How to Get What We Need at the End of Life

CAPC Director Diane E. Meier wrote at the Boston Globe about the importance of prioritizing and then enacting the wants and needs of seriously ill patients. She recalls a former patient, whom she calls Mrs. Stein, whose primary desire was to die at home in her own bed.

“A few years later, she had a stroke and her only option was a nursing home. She didn’t have enough money to pay out of pocket for 24-hour personal care at home, and neither Medicare nor Medicaid would cover it. Angry and depressed, she left for a neighborhood nursing home, where she lived another five years. I knew her wishes, but our society provided no means of honoring them. In order to know what our patients prize most, we need to ask them, and then we must be able to act on what we learn. This requires three key elements.”

Read the full article here.

How One Home Health Agency is Leading on Palliative Care

On October 1, CAPC announced the addition of new Palliative Care Leadership Centers (PCLC), focused on palliative care in the community. One of those new PCLCs, Presbyterian Healthcare Services (PHS), was featured in a profile at Home Health Care News on the role that home health agencies can play in providing quality palliative care to the seriously ill.

“Presbyterian Healthcare Services (PHS) was recently named one of the four new Palliative Care Leadership Centers (PCLC) by CAPC, a national, member-based organization that supports health care organizations to implement this type of care. PHS is a Southwest network of eight hospitals, over 100 clinics, medical groups, home health agency and a health plan.”

Click here to read the full article.

Palliative Care: Continued Progress but Gaps Remain

Diane E. Meier, MD, Director of CAPC and R. Sean Morrison, Director of the National Palliative Care Research Center, reflect at Health Affairs on the significant growth of palliative care and the work left to be done to ensure universal access.

“Given the evidence that palliative care improves value for the highest-risk highest-cost patients, efforts to improve and standardize access to it should be prioritized, the argue. Despite growth in the prevalence of hospital palliative care services over the last 20 years, it is important to note that the presence of a palliative care program in a hospital is not equivalent to actual receipt of palliative care by patients who can benefit.”

They also note that development, evaluation, and subsequent dissemination of new palliative care delivery models outside of hospitals and hospice programs need to be undertaken to ensure high value health care for the seriously ill.

Click here to read the full article.

Costs for Dementia Care Far Exceeding Other Diseases, Study Finds

Diane E. Meier, MD, Director of CAPC and Amy S Kelley, MD are featured in an important article in the New York Times detailing new research on the cost of dementia care/ Researchers studied three diseases — heart disease, cancer and dementia — to determine which involved the greatest health care costs in the last five years of life. The most expensive, by far, was dementia.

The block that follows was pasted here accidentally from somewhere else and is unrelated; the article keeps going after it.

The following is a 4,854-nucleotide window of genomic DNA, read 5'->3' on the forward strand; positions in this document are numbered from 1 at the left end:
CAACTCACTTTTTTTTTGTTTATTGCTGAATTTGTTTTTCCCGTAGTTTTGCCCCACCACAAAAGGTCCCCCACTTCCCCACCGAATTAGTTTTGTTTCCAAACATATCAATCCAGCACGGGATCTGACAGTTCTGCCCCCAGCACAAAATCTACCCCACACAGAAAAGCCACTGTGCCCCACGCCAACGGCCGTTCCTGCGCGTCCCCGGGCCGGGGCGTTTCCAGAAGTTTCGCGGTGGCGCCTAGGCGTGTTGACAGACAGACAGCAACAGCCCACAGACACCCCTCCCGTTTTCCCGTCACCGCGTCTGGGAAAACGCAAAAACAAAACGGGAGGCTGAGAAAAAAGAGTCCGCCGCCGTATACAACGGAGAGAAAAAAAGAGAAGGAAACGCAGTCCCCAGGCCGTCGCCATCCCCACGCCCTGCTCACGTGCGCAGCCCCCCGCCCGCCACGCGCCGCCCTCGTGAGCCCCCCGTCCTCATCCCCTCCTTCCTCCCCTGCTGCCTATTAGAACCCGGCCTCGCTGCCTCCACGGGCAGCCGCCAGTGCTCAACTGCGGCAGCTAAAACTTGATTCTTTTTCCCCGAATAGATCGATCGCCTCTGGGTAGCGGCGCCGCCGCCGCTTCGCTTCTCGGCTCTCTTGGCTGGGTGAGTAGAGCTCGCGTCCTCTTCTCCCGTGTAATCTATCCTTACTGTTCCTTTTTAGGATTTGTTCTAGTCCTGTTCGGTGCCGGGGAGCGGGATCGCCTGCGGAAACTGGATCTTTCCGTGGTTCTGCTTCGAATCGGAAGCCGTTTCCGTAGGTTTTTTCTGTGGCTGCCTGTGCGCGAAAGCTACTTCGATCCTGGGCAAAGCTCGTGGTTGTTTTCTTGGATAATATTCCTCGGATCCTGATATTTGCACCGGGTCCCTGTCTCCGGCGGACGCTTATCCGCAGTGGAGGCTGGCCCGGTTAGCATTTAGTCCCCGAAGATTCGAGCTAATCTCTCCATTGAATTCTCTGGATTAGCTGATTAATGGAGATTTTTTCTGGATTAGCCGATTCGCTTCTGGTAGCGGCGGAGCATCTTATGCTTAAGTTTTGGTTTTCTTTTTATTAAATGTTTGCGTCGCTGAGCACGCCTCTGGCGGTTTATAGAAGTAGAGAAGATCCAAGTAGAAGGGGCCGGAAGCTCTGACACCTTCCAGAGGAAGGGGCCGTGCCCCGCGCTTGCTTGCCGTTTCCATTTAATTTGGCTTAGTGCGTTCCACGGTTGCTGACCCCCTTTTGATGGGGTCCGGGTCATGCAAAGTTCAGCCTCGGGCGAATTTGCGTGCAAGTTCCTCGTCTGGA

The study looked at patients on Medicare. The average total cost of care for a person with dementia over those five years was $287,038. For a patient who died of heart disease it was $175,136. For a cancer patient it was $173,383. Medicare paid almost the same amount for patients with each of those diseases — close to $100,000 — but dementia patients had many more expenses that were not covered.

On average, the out-of-pocket cost for a patient with dementia was $61,522 — more than 80 percent higher than the cost for someone with heart disease or cancer. The reason is that dementia patients need caregivers to watch them, help with basic activities like eating, dressing and bathing, and provide constant supervision to make sure they do not wander off or harm themselves. None of those costs were covered by Medicare.

To read the full article, including featured statements from Dr. Meier and Dr. Kelley, click here.

Why dementia takes a huge financial toll on families 

Caring for patients with dementia and Alzheimer’s disease is far more expensive – 57 percent more – than caring for those with illnesses like cancer or heart disease, according to a study from researchers at Mount Sinai. CAPC Director Diane E. Meier, MD sat down with William Brangham of PBS NewsHour to discuss these findings and the enormous toll that dementia can take on patients and families.

“Dementia is an extremely difficult and challenging, serious illness,” said Dr. Meier. “I think it is the hardest illness I have ever participated in caring for, worse for the patient and family than, for example, cancer or heart disease or many of the other dreaded illnesses, because what happens is the person’s mind begins to disappear while their body is still there.”

Watch the segment here.

 

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